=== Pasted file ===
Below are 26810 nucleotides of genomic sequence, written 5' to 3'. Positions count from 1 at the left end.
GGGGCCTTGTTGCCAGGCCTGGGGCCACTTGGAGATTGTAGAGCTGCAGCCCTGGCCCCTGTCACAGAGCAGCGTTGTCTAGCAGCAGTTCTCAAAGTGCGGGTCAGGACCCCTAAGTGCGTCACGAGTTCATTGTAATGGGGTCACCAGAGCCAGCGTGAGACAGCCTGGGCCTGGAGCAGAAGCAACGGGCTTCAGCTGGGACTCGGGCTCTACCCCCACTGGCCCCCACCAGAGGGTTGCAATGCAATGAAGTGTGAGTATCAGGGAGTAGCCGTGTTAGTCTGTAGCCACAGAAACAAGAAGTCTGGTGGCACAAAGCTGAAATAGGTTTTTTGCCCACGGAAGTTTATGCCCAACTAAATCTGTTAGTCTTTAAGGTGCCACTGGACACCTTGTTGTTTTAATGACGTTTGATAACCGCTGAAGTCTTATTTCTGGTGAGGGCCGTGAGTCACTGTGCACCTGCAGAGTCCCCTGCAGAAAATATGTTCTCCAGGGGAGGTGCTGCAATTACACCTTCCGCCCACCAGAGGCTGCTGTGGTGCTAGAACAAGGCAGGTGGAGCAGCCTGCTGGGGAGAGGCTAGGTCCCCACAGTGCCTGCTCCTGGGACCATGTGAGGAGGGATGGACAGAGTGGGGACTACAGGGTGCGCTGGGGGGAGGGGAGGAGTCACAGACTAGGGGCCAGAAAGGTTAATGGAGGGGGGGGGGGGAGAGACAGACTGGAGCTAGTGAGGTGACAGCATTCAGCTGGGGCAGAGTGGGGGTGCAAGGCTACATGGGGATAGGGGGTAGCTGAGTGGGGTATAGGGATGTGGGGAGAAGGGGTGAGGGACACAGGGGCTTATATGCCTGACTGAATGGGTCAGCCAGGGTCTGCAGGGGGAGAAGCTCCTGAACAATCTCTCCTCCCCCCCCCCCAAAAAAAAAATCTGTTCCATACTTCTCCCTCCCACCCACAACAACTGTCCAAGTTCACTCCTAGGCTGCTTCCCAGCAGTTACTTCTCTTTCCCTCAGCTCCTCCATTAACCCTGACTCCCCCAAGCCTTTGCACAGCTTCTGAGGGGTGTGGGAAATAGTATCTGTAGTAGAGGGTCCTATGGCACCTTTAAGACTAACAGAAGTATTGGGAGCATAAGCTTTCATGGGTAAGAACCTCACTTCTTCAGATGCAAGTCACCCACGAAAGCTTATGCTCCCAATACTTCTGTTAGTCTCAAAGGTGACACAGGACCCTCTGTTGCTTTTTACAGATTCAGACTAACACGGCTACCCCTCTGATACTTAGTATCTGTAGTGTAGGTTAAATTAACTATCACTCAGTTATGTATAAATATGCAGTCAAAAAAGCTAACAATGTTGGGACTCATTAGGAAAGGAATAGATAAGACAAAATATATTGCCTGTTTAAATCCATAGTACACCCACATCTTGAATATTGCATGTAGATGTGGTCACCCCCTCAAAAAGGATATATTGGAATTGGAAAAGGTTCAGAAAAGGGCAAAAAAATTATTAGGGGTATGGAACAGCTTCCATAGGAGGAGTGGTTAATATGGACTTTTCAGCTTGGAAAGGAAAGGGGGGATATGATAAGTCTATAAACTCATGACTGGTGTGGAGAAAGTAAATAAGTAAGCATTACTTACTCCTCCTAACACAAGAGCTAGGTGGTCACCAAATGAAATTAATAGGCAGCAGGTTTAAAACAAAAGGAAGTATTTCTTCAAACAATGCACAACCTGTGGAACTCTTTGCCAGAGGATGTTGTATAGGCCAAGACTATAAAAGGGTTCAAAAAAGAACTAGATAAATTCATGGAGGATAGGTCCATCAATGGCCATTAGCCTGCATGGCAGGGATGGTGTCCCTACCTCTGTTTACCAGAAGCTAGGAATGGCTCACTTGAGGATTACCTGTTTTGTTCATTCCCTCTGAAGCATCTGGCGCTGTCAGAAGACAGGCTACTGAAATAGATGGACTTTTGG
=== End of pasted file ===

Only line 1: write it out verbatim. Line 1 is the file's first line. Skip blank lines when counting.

Below are 26810 nucleotides of genomic sequence, written 5' to 3'. Positions count from 1 at the left end.